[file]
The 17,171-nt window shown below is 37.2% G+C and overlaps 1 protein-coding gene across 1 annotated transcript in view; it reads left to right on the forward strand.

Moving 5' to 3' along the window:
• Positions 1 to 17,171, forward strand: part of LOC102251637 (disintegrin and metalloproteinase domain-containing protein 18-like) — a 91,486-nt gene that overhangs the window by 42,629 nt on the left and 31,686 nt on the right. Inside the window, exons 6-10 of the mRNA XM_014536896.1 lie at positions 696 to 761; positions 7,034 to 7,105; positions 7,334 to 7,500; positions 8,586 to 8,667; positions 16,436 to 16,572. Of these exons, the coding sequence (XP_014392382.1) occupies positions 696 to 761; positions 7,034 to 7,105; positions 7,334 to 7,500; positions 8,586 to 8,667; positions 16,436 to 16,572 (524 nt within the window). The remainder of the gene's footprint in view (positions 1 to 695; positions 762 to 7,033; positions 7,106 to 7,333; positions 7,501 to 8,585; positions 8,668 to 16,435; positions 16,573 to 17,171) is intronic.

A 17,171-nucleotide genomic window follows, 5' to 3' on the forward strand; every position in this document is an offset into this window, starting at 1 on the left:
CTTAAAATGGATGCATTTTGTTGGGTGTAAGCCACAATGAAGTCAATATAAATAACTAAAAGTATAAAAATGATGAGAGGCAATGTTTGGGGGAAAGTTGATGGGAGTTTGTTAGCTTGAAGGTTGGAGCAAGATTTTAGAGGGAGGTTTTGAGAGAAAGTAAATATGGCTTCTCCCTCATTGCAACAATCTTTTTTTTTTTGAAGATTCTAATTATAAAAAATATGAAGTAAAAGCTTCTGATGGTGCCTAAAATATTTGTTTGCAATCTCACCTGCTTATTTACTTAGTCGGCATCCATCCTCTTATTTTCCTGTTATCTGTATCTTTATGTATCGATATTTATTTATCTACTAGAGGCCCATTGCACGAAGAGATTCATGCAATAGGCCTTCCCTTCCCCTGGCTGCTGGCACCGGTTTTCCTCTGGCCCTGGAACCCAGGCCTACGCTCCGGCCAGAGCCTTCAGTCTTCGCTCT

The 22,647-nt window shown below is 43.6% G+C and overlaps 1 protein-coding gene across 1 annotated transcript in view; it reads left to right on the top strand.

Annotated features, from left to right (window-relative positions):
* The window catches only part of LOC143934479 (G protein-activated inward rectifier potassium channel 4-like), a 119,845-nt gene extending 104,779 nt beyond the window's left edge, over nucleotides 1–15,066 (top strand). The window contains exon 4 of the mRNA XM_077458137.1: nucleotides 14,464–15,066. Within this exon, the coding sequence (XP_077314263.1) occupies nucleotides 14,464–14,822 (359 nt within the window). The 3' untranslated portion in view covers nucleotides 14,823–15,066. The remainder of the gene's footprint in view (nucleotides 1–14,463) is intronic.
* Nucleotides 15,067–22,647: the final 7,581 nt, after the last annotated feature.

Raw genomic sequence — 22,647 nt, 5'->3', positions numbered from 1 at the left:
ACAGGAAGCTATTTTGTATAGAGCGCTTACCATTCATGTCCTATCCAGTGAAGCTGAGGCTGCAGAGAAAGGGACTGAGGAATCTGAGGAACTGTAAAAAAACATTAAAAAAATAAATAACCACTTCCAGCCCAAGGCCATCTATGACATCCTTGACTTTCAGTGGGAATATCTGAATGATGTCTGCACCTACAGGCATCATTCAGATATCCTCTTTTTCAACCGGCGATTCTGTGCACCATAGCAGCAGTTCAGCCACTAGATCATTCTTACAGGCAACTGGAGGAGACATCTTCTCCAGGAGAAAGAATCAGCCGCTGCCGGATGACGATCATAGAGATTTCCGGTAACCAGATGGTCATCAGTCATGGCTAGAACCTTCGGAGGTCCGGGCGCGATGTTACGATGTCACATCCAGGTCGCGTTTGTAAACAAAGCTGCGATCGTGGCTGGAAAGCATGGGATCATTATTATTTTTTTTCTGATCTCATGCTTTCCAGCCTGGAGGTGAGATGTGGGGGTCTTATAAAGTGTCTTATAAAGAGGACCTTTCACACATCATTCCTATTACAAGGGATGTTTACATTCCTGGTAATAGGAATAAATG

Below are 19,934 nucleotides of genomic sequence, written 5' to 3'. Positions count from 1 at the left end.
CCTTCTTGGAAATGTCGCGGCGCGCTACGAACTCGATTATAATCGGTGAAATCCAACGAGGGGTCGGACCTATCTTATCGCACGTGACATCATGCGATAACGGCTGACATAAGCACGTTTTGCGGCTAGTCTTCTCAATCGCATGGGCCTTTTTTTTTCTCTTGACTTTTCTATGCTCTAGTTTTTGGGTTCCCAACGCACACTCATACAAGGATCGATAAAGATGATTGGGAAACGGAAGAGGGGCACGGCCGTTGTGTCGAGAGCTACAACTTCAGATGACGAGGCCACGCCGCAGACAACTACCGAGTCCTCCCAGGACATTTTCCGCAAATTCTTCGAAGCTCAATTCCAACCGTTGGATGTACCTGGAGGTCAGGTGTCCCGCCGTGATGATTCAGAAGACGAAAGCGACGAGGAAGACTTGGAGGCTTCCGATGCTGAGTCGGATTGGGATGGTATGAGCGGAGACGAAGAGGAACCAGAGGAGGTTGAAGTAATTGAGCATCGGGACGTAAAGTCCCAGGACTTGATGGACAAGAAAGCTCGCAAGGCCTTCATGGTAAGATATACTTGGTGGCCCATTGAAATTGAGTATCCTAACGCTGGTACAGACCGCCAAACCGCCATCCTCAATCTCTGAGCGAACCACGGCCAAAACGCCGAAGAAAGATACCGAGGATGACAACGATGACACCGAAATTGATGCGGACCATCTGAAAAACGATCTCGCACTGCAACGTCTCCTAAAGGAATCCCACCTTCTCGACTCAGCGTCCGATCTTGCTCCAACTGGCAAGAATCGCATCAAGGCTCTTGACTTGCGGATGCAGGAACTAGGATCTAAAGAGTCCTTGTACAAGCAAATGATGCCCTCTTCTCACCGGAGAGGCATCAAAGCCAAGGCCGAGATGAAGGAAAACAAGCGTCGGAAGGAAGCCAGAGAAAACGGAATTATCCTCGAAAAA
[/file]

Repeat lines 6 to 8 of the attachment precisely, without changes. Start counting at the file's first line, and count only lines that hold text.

The 22,647-nt window shown below is 43.6% G+C and overlaps 1 protein-coding gene across 1 annotated transcript in view; it reads left to right on the top strand.

Annotated features, from left to right (window-relative positions):
* The window catches only part of LOC143934479 (G protein-activated inward rectifier potassium channel 4-like), a 119,845-nt gene extending 104,779 nt beyond the window's left edge, over nucleotides 1–15,066 (top strand). The window contains exon 4 of the mRNA XM_077458137.1: nucleotides 14,464–15,066. Within this exon, the coding sequence (XP_077314263.1) occupies nucleotides 14,464–14,822 (359 nt within the window). The 3' untranslated portion in view covers nucleotides 14,823–15,066. The remainder of the gene's footprint in view (nucleotides 1–14,463) is intronic.